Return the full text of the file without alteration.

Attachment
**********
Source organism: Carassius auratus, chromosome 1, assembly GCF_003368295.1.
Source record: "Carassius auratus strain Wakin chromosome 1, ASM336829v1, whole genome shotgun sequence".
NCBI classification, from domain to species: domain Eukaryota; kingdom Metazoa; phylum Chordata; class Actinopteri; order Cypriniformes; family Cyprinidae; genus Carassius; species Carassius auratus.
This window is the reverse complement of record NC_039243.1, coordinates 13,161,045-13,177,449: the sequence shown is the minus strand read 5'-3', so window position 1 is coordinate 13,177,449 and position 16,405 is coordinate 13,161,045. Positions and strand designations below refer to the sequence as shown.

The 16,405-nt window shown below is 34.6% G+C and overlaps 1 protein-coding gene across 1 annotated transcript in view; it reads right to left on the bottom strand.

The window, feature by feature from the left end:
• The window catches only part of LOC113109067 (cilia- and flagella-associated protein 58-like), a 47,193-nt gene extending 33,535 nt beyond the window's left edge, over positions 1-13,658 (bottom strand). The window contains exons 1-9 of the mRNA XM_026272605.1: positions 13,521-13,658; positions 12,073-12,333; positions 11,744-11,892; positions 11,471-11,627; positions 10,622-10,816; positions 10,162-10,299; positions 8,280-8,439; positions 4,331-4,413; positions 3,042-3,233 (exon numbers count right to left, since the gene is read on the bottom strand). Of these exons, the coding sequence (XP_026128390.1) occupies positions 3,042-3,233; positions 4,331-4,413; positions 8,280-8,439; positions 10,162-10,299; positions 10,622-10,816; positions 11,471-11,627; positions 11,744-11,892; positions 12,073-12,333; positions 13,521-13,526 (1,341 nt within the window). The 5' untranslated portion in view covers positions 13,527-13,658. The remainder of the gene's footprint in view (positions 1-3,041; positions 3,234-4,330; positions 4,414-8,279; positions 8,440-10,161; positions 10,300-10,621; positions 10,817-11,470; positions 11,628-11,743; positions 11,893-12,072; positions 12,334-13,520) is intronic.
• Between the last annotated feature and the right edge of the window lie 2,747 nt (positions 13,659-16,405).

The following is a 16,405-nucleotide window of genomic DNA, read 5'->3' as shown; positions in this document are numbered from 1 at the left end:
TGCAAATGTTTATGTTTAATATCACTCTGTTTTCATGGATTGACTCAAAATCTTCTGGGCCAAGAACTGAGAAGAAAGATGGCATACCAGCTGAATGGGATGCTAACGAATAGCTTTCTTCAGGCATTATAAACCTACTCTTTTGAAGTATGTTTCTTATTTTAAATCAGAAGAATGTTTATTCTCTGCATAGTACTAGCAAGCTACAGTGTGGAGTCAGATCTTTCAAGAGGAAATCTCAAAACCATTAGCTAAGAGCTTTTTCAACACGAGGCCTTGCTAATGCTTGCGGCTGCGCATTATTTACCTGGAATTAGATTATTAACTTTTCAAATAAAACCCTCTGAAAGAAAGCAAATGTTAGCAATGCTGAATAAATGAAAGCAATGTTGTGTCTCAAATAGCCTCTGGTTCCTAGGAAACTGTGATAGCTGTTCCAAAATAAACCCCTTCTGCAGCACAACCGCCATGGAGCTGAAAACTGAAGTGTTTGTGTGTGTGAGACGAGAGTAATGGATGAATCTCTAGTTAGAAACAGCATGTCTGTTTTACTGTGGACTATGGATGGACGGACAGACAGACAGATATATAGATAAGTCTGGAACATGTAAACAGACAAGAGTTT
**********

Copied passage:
Source organism: Carassius auratus, chromosome 1, assembly GCF_003368295.1.
Source record: "Carassius auratus strain Wakin chromosome 1, ASM336829v1, whole genome shotgun sequence".
NCBI classification, from domain to species: domain Eukaryota; kingdom Metazoa; phylum Chordata; class Actinopteri; order Cypriniformes; family Cyprinidae; genus Carassius; species Carassius auratus.
This window is the reverse complement of record NC_039243.1, coordinates 13,161,045-13,177,449: the sequence shown is the minus strand read 5'-3', so window position 1 is coordinate 13,177,449 and position 16,405 is coordinate 13,161,045. Positions and strand designations below refer to the sequence as shown.

The 16,405-nt window shown below is 34.6% G+C and overlaps 1 protein-coding gene across 1 annotated transcript in view; it reads right to left on the bottom strand.

The window, feature by feature from the left end:
• The window catches only part of LOC113109067 (cilia- and flagella-associated protein 58-like), a 47,193-nt gene extending 33,535 nt beyond the window's left edge, over positions 1-13,658 (bottom strand). The window contains exons 1-9 of the mRNA XM_026272605.1: positions 13,521-13,658; positions 12,073-12,333; positions 11,744-11,892; positions 11,471-11,627; positions 10,622-10,816; positions 10,162-10,299; positions 8,280-8,439; positions 4,331-4,413; positions 3,042-3,233 (exon numbers count right to left, since the gene is read on the bottom strand). Of these exons, the coding sequence (XP_026128390.1) occupies positions 3,042-3,233; positions 4,331-4,413; positions 8,280-8,439; positions 10,162-10,299; positions 10,622-10,816; positions 11,471-11,627; positions 11,744-11,892; positions 12,073-12,333; positions 13,521-13,526 (1,341 nt within the window). The 5' untranslated portion in view covers positions 13,527-13,658. The remainder of the gene's footprint in view (positions 1-3,041; positions 3,234-4,330; positions 4,414-8,279; positions 8,440-10,161; positions 10,300-10,621; positions 10,817-11,470; positions 11,628-11,743; positions 11,893-12,072; positions 12,334-13,520) is intronic.
• Between the last annotated feature and the right edge of the window lie 2,747 nt (positions 13,659-16,405).

The following is a 16,405-nucleotide window of genomic DNA, read 5'->3' as shown; positions in this document are numbered from 1 at the left end:
TGCAAATGTTTATGTTTAATATCACTCTGTTTTCATGGATTGACTCAAAATCTTCTGGGCCAAGAACTGAGAAGAAAGATGGCATACCAGCTGAATGGGATGCTAACGAATAGCTTTCTTCAGGCATTATAAACCTACTCTTTTGAAGTATGTTTCTTATTTTAAATCAGAAGAATGTTTATTCTCTGCATAGTACTAGCAAGCTACAGTGTGGAGTCAGATCTTTCAAGAGGAAATCTCAAAACCATTAGCTAAGAGCTTTTTCAACACGAGGCCTTGCTAATGCTTGCGGCTGCGCATTATTTACCTGGAATTAGATTATTAACTTTTCAAATAAAACCCTCTGAAAGAAAGCAAATGTTAGCAATGCTGAATAAATGAAAGCAATGTTGTGTCTCAAATAGCCTCTGGTTCCTAGGAAACTGTGATAGCTGTTCCAAAATAAACCCCTTCTGCAGCACAACCGCCATGGAGCTGAAAACTGAAGTGTTTGTGTGTGTGAGACGAGAGTAATGGATGAATCTCTAGTTAGAAACAGCATGTCTGTTTTACTGTGGACTATGGATGGACGGACAGACAGACAGATATATAGATAAGTCTGGAACATGTAAACAGACAAGAGTTT